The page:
The operator of the Southern rail franchise has moved to add a new line to its business, with its first investment beyond trains and buses into a German car sharing company.
Go-Ahead, the FTSE 250 company which runs the Govia Thameslink franchise that includes Southern, has taken a 10pc stake in Frankfurt-based Mobileeee for €300,000 (£264,900).
The German company allows users to book electric cars on an hourly or daily basis and Go-Ahead said it would work with the firm to develop environmentally friendly car-sharing schemes.
Patrick Butcher, Go-Ahead’s finance director, said its decision to back the company made sense because car sharing could help reduce congestion in busy cities and thus help cut emissions. Mr Butcher said research by a UK car sharing firm had shown car club members were twice as likely to use public transport as other travellers.
According to Deloitte, Europe accounts for 50pc of the global car sharing market, while research by Boston Consulting Group predicts the global market will be worth €4.7bn by 2021.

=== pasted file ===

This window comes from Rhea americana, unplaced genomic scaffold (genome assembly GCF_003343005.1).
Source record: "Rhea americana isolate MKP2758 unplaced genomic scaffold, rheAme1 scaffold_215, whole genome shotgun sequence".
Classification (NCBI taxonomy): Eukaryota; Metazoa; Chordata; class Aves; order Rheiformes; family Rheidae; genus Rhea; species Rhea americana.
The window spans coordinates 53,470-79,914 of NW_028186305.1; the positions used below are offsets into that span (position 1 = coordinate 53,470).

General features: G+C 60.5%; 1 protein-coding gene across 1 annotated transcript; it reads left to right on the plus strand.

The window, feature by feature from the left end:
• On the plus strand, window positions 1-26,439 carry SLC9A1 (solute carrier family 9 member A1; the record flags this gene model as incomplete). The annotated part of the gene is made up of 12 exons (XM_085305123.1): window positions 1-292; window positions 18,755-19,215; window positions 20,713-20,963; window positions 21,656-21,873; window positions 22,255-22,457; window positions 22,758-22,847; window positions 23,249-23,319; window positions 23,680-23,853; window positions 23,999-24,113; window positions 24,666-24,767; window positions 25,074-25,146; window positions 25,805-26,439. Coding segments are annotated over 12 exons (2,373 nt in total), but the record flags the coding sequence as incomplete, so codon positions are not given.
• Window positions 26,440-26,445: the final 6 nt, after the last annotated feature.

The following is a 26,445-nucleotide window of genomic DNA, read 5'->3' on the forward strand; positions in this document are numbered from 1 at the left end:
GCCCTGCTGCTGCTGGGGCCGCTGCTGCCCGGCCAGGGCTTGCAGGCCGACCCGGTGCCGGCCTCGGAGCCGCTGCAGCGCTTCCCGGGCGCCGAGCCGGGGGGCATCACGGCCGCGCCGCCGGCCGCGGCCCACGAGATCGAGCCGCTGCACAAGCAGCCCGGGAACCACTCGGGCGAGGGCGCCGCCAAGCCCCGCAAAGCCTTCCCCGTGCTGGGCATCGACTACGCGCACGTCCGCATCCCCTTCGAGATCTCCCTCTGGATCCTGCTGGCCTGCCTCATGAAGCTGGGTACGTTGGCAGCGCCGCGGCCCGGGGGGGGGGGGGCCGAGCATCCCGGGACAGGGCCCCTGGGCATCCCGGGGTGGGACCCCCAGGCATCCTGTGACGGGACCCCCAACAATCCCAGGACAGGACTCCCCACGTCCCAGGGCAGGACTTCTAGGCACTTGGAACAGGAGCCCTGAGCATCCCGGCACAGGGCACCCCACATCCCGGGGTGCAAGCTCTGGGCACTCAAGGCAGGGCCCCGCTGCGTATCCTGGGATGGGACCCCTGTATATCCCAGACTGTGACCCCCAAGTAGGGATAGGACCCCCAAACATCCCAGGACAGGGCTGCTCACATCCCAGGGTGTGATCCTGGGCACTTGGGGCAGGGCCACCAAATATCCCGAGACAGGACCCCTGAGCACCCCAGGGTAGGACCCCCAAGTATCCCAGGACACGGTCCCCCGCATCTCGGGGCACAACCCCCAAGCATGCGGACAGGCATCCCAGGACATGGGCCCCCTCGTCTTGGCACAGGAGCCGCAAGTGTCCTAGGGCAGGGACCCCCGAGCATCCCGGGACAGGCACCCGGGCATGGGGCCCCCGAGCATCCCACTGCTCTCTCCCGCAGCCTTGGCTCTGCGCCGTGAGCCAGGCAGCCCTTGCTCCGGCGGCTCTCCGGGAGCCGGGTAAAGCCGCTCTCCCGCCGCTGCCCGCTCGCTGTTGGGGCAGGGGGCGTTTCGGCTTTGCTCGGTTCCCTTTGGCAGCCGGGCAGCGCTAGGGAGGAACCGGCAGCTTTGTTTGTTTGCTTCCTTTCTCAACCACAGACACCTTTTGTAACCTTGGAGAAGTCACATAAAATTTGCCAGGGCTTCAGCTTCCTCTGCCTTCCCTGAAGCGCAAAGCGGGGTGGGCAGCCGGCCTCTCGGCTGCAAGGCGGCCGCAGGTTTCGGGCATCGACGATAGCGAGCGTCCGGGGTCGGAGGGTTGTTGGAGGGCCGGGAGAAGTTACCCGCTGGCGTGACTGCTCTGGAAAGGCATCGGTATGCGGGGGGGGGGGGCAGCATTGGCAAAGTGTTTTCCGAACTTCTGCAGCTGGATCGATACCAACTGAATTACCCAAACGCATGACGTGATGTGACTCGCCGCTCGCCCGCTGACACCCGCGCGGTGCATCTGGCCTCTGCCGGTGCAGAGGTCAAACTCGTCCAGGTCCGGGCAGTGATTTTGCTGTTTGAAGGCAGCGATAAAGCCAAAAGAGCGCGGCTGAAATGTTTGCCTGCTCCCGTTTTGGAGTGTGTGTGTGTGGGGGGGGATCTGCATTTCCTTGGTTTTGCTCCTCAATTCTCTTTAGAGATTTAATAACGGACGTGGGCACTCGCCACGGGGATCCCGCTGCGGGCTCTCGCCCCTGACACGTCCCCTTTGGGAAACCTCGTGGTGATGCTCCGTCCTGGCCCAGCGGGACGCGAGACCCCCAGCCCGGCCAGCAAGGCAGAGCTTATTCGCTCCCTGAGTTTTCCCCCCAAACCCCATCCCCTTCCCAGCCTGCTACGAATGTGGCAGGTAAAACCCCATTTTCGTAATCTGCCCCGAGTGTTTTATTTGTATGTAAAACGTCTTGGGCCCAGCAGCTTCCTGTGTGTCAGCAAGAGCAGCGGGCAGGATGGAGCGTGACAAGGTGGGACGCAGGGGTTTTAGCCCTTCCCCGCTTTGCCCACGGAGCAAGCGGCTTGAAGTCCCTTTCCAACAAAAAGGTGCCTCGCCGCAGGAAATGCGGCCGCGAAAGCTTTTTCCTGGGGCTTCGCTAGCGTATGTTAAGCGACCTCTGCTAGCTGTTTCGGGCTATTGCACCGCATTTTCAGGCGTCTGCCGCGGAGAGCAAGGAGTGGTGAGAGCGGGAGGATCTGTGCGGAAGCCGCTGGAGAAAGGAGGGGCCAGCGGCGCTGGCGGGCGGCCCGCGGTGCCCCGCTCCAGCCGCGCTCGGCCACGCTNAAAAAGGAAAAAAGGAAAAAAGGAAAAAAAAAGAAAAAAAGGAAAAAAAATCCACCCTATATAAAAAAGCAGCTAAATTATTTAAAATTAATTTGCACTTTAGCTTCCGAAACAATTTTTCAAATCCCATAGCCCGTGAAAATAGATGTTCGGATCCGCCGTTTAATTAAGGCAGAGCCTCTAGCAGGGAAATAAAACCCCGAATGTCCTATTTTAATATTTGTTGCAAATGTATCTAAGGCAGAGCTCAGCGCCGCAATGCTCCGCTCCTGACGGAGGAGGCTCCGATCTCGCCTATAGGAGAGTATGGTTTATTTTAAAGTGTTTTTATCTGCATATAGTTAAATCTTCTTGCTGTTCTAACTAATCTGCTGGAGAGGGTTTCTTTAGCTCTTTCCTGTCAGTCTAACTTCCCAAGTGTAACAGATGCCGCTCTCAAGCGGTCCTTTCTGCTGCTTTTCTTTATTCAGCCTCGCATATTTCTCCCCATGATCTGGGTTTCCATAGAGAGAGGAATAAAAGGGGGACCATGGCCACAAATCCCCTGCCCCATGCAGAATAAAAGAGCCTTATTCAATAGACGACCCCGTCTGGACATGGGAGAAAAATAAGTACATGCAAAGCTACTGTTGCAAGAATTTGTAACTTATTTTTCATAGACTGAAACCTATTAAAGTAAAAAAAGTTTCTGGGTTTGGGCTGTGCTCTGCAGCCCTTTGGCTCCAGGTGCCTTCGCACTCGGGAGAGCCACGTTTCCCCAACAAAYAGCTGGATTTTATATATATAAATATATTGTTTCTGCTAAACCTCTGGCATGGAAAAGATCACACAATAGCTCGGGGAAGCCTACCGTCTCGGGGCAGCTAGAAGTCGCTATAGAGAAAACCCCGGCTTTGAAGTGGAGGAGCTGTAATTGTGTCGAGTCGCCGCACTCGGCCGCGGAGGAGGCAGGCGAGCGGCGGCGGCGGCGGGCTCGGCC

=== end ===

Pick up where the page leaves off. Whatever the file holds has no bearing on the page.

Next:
“What we are trying to do is help cities tackle some of the key issues around congestion and transport accessibility,” Mr Butcher said.
“We have incredibly efficient transport with buses and trains but we have what we call ‘last mile issues’ – that being getting people to and from stations in an efficient way.”
Mr Butcher said Mobileeee’s business model was different to some other car sharing companies and that this prompted him to approve the purchase. He said the car-sharing firm worked by securing a so-called tenant for the car, a company or local authority that agreed to fund a vehicle.
“Some other car sharing firms just park their cars on the street and hope someone shows up, which is a little risky,” he said.
Mr Butcher said Go-Ahead’s rail and bus contract bidding team had identified Mobileeee, which uses electric cars, as a potential acquisition target. He added the fact the company used electric cars fitted with Go-Ahead’s green credentials given it runs the largest fleet of electric buses in Europe.
But he put the investment in context by saying the stake in the German firm was tiny compared to the £140m of capital investment the wider group had planned for this year.
The finance director suggested a long-term goal could be to have an integrated system – such as London’s Oyster card – whereby payment for Mobileeee cars and then a bus and train could be paid for using a single method of payment.